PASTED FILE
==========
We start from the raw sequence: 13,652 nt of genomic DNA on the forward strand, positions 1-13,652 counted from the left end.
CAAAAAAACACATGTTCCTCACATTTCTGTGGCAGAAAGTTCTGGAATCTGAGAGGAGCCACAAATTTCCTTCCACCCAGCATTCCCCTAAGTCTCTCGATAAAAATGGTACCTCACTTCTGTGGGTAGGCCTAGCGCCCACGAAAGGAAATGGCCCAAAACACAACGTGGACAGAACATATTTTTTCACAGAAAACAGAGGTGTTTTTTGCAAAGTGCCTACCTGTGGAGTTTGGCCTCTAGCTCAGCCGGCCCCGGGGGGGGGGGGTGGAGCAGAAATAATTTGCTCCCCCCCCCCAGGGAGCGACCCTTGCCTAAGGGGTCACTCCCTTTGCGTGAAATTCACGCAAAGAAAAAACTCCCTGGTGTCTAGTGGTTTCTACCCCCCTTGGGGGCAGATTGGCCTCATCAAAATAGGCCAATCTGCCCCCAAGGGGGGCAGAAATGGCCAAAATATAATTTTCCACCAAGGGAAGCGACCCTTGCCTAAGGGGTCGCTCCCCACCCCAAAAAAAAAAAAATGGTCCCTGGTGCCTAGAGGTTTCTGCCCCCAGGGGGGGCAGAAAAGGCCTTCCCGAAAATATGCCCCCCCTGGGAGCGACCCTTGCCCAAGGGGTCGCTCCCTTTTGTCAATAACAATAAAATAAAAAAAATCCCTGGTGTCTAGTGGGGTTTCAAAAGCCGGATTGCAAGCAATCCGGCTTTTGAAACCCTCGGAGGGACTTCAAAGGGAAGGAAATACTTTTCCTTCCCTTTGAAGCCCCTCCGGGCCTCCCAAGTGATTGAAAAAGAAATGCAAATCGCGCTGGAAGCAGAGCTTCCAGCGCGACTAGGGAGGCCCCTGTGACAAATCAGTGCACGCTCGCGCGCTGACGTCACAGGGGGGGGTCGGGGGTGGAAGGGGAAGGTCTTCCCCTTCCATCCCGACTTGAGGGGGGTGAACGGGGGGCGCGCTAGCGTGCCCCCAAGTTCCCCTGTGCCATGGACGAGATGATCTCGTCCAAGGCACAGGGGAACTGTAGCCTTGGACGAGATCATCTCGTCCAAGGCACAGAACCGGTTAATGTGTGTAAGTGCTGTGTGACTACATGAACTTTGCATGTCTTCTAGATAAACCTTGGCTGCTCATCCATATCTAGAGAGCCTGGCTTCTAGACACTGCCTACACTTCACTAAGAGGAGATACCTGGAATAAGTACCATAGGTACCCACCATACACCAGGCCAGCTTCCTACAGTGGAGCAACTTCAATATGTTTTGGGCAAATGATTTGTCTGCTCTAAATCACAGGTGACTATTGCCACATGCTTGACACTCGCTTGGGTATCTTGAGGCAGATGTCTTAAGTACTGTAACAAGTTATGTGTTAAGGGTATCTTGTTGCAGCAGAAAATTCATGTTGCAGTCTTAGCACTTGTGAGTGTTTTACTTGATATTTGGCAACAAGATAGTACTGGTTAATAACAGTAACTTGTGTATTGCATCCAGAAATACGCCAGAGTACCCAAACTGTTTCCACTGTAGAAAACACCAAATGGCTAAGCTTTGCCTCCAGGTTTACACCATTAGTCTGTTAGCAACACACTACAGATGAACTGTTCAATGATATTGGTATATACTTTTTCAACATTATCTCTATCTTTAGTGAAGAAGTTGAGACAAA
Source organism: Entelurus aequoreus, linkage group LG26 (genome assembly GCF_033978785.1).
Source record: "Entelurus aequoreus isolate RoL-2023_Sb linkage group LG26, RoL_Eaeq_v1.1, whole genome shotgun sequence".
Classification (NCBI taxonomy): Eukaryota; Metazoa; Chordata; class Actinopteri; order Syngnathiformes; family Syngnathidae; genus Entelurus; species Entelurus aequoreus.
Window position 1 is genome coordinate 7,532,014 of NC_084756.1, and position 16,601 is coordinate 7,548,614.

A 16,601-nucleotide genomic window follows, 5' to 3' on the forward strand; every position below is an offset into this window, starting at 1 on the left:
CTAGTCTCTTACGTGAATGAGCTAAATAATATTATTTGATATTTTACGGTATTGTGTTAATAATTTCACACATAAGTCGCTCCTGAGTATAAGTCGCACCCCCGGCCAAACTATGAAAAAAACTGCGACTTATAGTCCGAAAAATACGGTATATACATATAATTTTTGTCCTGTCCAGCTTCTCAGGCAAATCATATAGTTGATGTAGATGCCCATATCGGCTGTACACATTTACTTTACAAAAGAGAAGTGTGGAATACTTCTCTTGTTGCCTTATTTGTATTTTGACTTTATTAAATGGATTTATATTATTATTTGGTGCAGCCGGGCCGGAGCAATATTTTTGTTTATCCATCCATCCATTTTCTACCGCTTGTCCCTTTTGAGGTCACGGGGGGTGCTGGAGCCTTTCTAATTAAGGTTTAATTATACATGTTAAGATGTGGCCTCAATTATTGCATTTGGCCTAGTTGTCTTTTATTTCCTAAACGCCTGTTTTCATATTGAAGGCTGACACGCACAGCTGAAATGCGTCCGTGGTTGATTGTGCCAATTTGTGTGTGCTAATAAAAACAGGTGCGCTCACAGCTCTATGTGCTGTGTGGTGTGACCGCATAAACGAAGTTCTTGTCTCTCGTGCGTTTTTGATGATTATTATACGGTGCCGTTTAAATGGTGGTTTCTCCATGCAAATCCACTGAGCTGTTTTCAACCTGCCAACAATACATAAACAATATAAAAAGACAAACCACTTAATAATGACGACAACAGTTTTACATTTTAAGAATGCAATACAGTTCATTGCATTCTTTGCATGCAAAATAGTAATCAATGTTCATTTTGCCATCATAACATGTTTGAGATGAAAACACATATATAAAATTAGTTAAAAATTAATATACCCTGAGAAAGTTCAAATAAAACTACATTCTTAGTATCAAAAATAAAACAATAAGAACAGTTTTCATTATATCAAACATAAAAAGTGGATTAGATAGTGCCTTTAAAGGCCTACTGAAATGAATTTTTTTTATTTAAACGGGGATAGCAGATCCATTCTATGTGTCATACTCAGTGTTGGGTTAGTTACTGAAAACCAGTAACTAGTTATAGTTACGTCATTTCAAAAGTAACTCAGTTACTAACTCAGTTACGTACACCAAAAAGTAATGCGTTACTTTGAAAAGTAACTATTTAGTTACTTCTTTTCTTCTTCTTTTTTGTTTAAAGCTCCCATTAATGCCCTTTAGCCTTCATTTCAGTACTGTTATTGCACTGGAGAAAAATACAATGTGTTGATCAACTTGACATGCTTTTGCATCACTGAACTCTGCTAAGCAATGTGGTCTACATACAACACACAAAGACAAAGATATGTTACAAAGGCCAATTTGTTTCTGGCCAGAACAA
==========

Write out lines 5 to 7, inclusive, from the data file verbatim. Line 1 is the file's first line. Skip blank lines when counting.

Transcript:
Classification (NCBI taxonomy): Eukaryota; Metazoa; Chordata; class Actinopteri; order Syngnathiformes; family Syngnathidae; genus Entelurus; species Entelurus aequoreus.
Window position 1 is genome coordinate 7,532,014 of NC_084756.1, and position 16,601 is coordinate 7,548,614.

A 16,601-nucleotide genomic window follows, 5' to 3' on the forward strand; every position below is an offset into this window, starting at 1 on the left: